Expand chart
Data: S&P Global Ratings; Chart: Andrew Witherspoon/Axios

U.S. corporate debt continues to hit new all-time highs. The chart above shows how little operating income (technically, non-financial companies' funds from operations) supports the median American company's ever-growing debt load.

Think of this in personal finance terms. Financial advisers like to say that you shouldn't have total debts, including your mortgage, of more than 2.5 times your income. In corporate America, that ratio is now more than 6.5 times.

  • Up until now, interest rates have been low and credit has been flowing freely, making it easy for companies to service these debts. But now rates are rising, and these debt loads could start to bite.
"Given where we are in the credit cycle, there are concerns about how and when prevailing conditions will turn. Such a change could spark bouts of strong volatility and periods of rapidly rising financing costs and illiquidity — limiting borrowers' financial flexibility — giving rise to increased defaults."
Jacob Crooks and David Tesher, S&P Global Ratings

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Updated 5 hours ago - Politics & Policy

Coronavirus dashboard

Illustration: Sarah Grillo/Axios

  1. Global: Total confirmed cases as of 10 p.m. ET: 32,471,119 — Total deaths: 987,593 — Total recoveries: 22,374,557Map.
  2. U.S.: Total confirmed cases as of 10 p.m. ET: 7,032,524 — Total deaths: 203,657 — Total recoveries: 2,727,335 — Total tests: 99,483,712Map.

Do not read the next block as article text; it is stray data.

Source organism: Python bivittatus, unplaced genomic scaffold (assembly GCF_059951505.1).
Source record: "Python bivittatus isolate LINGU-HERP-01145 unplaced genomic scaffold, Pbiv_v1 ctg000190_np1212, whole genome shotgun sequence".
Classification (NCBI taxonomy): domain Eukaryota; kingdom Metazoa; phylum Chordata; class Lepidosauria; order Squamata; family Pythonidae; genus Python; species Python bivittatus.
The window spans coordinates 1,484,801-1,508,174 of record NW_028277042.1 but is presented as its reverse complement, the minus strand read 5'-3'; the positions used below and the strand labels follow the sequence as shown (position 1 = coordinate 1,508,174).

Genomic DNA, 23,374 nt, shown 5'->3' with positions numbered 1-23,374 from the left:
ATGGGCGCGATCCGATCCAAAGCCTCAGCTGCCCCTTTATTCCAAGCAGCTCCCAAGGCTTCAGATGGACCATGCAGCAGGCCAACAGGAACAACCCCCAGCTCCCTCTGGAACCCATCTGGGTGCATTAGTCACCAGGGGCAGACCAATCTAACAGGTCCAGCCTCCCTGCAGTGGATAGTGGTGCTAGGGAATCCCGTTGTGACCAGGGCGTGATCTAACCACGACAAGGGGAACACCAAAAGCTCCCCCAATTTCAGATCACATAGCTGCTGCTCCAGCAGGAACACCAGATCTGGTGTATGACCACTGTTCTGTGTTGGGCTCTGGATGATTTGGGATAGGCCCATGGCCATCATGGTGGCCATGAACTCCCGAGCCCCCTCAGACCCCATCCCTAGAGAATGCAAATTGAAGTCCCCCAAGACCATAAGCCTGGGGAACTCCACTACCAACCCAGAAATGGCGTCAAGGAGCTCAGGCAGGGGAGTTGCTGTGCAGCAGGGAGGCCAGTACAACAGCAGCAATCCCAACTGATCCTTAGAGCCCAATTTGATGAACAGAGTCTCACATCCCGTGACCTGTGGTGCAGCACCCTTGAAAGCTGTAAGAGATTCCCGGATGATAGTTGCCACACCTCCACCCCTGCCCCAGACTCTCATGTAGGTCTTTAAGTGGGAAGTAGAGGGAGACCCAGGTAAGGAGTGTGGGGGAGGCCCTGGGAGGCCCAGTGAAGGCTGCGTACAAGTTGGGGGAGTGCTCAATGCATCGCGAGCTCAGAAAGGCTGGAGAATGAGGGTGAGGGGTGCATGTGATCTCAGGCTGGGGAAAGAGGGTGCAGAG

3. States: "We’re not closing anything going forward": Florida fully lifts COVID restaurant restrictions — Virginia Gov. Ralph Northam tests positive for coronavirus.
  4. Health: Young people accounted for 20% of cases this summer.
  5. Business: Coronavirus has made airports happier places The expiration of Pandemic Unemployment Assistance looms.
  6. Education: Where bringing students back to school is most risky.
Mike Allen, author of AM
8 hours ago - Politics & Policy

Biden pushes unity message in new TV wave

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What he's saying: The ad — which began Friday night, and is a follow-up to "Fresh Start" — draws from a Biden speech earlier in the week in Manitowoc, Wisconsin:

Trump prepares to announce Amy Coney Barrett as Supreme Court replacement

Judge Amy Coney Barrett. Photo: Matt Cashore/Notre Dame University via Reuters

President Trump is preparing to nominate federal appeals court Judge Amy Coney Barrett of Indiana, a favorite of both the social conservative base and Republican elected officials, to succeed Justice Ruth Bader Ginsburg, Republican sources tell Axios.

Why it matters: Barrett would push the already conservative court further and harder to the right, for decades to come, on the most important issues in American politics — from abortion to the limits of presidential power. If confirmed, she would give conservatives a 6-3 majority on the high court.